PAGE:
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Vaping Increases the Risk of Lung Disease By a Third: U.S. study

jan2020image002Using e-cigarettes significantly increases the risk of developing chronic lung conditions such as asthma or emphysema, according to U.S. researchers. The study, published in the American Journal of Preventive Medicine, shows the potential long-term harms of using e-cigarettes, which are sometimes used to promote safe tobacco alternatives and even to help some quit smoking.

Inversely, the study found that e-cigarettes can increase the risk of lung disease by a third compared with those who never smoked or vaped. And the risk is higher for adults who used e-cigarettes and smoked tobacco.

“E-cigarettes are promoted as harmless and they’re not,” Stanton Glantz, director of the University of California San Francisco Center for Tobacco Control Research and Education, told Reuters.  

For the survey, researchers used data from 32,000 adults surveyed in the CDC’s Population Assessment of Tobacco and Health (PATH). It tracked e-cigarette and tobacco habits, as well as new lung disease diagnoses, from 2013 to 2016.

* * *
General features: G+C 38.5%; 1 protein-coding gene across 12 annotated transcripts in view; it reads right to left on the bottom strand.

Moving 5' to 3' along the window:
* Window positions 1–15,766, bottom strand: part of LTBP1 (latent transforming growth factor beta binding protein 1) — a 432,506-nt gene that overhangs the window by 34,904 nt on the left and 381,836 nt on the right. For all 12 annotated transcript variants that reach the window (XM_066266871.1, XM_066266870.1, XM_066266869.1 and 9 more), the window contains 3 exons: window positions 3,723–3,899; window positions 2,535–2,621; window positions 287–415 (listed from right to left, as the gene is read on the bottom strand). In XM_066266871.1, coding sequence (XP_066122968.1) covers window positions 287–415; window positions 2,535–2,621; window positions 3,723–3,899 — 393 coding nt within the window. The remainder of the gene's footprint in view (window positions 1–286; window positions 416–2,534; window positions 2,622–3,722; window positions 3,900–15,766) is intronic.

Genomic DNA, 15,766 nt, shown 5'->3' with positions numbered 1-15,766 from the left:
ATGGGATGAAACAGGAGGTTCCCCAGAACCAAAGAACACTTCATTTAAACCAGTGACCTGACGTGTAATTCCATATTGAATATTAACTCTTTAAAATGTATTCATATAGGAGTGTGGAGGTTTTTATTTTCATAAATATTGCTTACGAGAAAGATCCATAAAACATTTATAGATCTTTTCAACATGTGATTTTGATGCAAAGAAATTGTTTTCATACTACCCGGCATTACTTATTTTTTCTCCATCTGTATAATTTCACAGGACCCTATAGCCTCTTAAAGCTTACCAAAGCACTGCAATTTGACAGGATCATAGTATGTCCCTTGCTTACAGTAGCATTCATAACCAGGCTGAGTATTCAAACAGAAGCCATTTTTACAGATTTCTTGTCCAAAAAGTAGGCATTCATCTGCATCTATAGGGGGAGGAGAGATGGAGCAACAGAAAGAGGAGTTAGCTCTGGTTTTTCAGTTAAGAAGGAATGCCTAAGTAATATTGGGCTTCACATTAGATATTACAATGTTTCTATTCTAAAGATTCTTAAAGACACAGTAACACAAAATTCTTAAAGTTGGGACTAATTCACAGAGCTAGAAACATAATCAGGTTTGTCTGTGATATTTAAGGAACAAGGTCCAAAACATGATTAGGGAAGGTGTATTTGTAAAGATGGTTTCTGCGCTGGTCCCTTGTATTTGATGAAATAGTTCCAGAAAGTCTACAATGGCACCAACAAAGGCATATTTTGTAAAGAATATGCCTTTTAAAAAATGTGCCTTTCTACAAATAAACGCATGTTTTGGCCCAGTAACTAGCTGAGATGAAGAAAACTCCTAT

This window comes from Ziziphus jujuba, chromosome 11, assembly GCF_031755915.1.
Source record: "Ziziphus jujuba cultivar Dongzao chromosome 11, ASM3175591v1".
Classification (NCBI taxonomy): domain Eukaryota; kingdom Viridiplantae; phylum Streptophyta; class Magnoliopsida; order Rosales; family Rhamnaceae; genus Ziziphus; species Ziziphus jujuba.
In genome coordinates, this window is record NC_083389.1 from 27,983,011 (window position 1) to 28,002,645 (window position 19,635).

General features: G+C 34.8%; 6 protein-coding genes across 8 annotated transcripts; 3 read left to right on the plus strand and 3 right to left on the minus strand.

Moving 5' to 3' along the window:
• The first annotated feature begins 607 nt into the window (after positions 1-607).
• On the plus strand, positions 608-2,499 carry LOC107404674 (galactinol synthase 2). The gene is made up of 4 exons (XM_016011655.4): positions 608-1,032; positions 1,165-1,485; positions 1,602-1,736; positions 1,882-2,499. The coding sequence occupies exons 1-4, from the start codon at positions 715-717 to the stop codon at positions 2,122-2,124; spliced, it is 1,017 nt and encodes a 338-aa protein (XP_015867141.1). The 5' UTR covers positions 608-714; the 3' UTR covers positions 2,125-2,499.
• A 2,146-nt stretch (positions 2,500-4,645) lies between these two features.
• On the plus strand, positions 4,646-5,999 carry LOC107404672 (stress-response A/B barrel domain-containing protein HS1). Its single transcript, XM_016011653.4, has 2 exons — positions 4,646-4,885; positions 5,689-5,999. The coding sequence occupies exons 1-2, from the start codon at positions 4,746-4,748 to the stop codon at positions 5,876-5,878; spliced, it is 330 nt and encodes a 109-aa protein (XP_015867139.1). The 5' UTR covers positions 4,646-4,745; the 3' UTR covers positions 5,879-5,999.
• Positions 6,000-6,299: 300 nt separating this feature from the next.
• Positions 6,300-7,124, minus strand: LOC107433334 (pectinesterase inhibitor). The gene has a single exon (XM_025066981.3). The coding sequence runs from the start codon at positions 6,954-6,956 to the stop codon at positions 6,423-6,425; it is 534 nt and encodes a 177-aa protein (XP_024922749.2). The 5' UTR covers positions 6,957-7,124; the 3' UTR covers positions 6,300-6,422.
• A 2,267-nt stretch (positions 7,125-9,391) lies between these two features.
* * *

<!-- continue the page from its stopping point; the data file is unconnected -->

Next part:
No participants had lung disease at the start of the study. Three year later, researchers found that people who used e-cigarettes had about a 30% increased risk of developing lung diseases, such as asthma, bronchitis, emphysema or chronic obstructive pulmonary disease (COPD), compared to those who never smoked or vaped. Those who smoked cigarettes had about twice the risk of chronic lung disease compared to those who never smoked. For those who smoked traditional and e-cigarettes, the risk more than tripled, the study found.

“Everybody, including me, used to think e-cigarettes are like cigarettes but not as bad. If you substitute a few e-cigarettes for cigarettes, you’re probably better off,” Glantz said. “It turns out you’re worse off. E-cigarettes pose unique risks in terms of lung disease.”

For more information about the report, visit Reuters.